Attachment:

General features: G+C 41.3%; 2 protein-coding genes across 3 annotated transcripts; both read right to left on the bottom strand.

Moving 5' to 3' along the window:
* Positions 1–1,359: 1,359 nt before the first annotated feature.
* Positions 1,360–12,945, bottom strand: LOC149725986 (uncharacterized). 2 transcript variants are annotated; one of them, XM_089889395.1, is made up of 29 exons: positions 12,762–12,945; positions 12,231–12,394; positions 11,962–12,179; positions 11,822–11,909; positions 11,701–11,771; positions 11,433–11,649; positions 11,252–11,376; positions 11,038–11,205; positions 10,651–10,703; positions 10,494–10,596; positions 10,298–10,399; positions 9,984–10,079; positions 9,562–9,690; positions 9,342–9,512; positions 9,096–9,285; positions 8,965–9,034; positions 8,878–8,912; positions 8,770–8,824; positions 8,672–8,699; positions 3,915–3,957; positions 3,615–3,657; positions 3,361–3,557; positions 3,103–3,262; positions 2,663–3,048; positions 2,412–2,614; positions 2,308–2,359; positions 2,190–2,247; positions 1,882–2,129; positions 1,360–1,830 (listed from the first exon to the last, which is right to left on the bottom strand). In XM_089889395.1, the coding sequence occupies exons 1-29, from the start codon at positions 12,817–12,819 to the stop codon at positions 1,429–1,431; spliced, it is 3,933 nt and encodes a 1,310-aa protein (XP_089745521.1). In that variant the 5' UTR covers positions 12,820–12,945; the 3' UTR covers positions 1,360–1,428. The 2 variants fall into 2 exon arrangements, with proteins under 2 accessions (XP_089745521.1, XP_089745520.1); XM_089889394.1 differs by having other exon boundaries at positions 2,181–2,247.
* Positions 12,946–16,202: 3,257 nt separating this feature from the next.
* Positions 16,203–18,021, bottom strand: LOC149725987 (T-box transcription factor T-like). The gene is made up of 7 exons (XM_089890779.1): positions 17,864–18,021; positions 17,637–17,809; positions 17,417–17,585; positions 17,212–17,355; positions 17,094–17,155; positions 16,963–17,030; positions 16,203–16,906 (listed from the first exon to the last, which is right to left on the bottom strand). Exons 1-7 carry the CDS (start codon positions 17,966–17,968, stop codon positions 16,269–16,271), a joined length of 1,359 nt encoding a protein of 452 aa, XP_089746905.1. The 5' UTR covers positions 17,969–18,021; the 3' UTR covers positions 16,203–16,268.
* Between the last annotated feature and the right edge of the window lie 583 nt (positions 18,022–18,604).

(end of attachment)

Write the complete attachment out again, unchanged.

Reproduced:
General features: G+C 41.3%; 2 protein-coding genes across 3 annotated transcripts; both read right to left on the bottom strand.

Moving 5' to 3' along the window:
* Positions 1–1,359: 1,359 nt before the first annotated feature.
* Positions 1,360–12,945, bottom strand: LOC149725986 (uncharacterized). 2 transcript variants are annotated; one of them, XM_089889395.1, is made up of 29 exons: positions 12,762–12,945; positions 12,231–12,394; positions 11,962–12,179; positions 11,822–11,909; positions 11,701–11,771; positions 11,433–11,649; positions 11,252–11,376; positions 11,038–11,205; positions 10,651–10,703; positions 10,494–10,596; positions 10,298–10,399; positions 9,984–10,079; positions 9,562–9,690; positions 9,342–9,512; positions 9,096–9,285; positions 8,965–9,034; positions 8,878–8,912; positions 8,770–8,824; positions 8,672–8,699; positions 3,915–3,957; positions 3,615–3,657; positions 3,361–3,557; positions 3,103–3,262; positions 2,663–3,048; positions 2,412–2,614; positions 2,308–2,359; positions 2,190–2,247; positions 1,882–2,129; positions 1,360–1,830 (listed from the first exon to the last, which is right to left on the bottom strand). In XM_089889395.1, the coding sequence occupies exons 1-29, from the start codon at positions 12,817–12,819 to the stop codon at positions 1,429–1,431; spliced, it is 3,933 nt and encodes a 1,310-aa protein (XP_089745521.1). In that variant the 5' UTR covers positions 12,820–12,945; the 3' UTR covers positions 1,360–1,428. The 2 variants fall into 2 exon arrangements, with proteins under 2 accessions (XP_089745521.1, XP_089745520.1); XM_089889394.1 differs by having other exon boundaries at positions 2,181–2,247.
* Positions 12,946–16,202: 3,257 nt separating this feature from the next.
* Positions 16,203–18,021, bottom strand: LOC149725987 (T-box transcription factor T-like). The gene is made up of 7 exons (XM_089890779.1): positions 17,864–18,021; positions 17,637–17,809; positions 17,417–17,585; positions 17,212–17,355; positions 17,094–17,155; positions 16,963–17,030; positions 16,203–16,906 (listed from the first exon to the last, which is right to left on the bottom strand). Exons 1-7 carry the CDS (start codon positions 17,966–17,968, stop codon positions 16,269–16,271), a joined length of 1,359 nt encoding a protein of 452 aa, XP_089746905.1. The 5' UTR covers positions 17,969–18,021; the 3' UTR covers positions 16,203–16,268.
* Between the last annotated feature and the right edge of the window lie 583 nt (positions 18,022–18,604).